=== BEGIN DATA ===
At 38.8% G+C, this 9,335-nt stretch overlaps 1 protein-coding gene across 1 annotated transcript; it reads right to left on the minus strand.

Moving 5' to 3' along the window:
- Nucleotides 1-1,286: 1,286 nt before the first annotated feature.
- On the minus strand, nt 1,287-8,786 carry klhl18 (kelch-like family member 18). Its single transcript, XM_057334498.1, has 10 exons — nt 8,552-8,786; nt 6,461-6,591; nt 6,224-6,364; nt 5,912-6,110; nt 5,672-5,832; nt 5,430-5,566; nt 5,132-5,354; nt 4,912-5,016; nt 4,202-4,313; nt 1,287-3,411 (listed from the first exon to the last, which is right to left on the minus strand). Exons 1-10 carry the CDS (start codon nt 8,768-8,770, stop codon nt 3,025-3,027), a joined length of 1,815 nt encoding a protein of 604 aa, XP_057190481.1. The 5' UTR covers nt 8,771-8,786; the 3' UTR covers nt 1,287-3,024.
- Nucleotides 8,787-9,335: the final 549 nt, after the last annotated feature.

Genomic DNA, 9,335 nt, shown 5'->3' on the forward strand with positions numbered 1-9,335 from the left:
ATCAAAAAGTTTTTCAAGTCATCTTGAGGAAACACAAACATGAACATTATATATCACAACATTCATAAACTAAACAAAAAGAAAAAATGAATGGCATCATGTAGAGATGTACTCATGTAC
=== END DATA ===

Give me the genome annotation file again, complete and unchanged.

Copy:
At 38.8% G+C, this 9,335-nt stretch overlaps 1 protein-coding gene across 1 annotated transcript; it reads right to left on the minus strand.

Moving 5' to 3' along the window:
- Nucleotides 1-1,286: 1,286 nt before the first annotated feature.
- On the minus strand, nt 1,287-8,786 carry klhl18 (kelch-like family member 18). Its single transcript, XM_057334498.1, has 10 exons — nt 8,552-8,786; nt 6,461-6,591; nt 6,224-6,364; nt 5,912-6,110; nt 5,672-5,832; nt 5,430-5,566; nt 5,132-5,354; nt 4,912-5,016; nt 4,202-4,313; nt 1,287-3,411 (listed from the first exon to the last, which is right to left on the minus strand). Exons 1-10 carry the CDS (start codon nt 8,768-8,770, stop codon nt 3,025-3,027), a joined length of 1,815 nt encoding a protein of 604 aa, XP_057190481.1. The 5' UTR covers nt 8,771-8,786; the 3' UTR covers nt 1,287-3,024.
- Nucleotides 8,787-9,335: the final 549 nt, after the last annotated feature.

Genomic DNA, 9,335 nt, shown 5'->3' on the forward strand with positions numbered 1-9,335 from the left:
ATCAAAAAGTTTTTCAAGTCATCTTGAGGAAACACAAACATGAACATTATATATCACAACATTCATAAACTAAACAAAAAGAAAAAATGAATGGCATCATGTAGAGATGTACTCATGTAC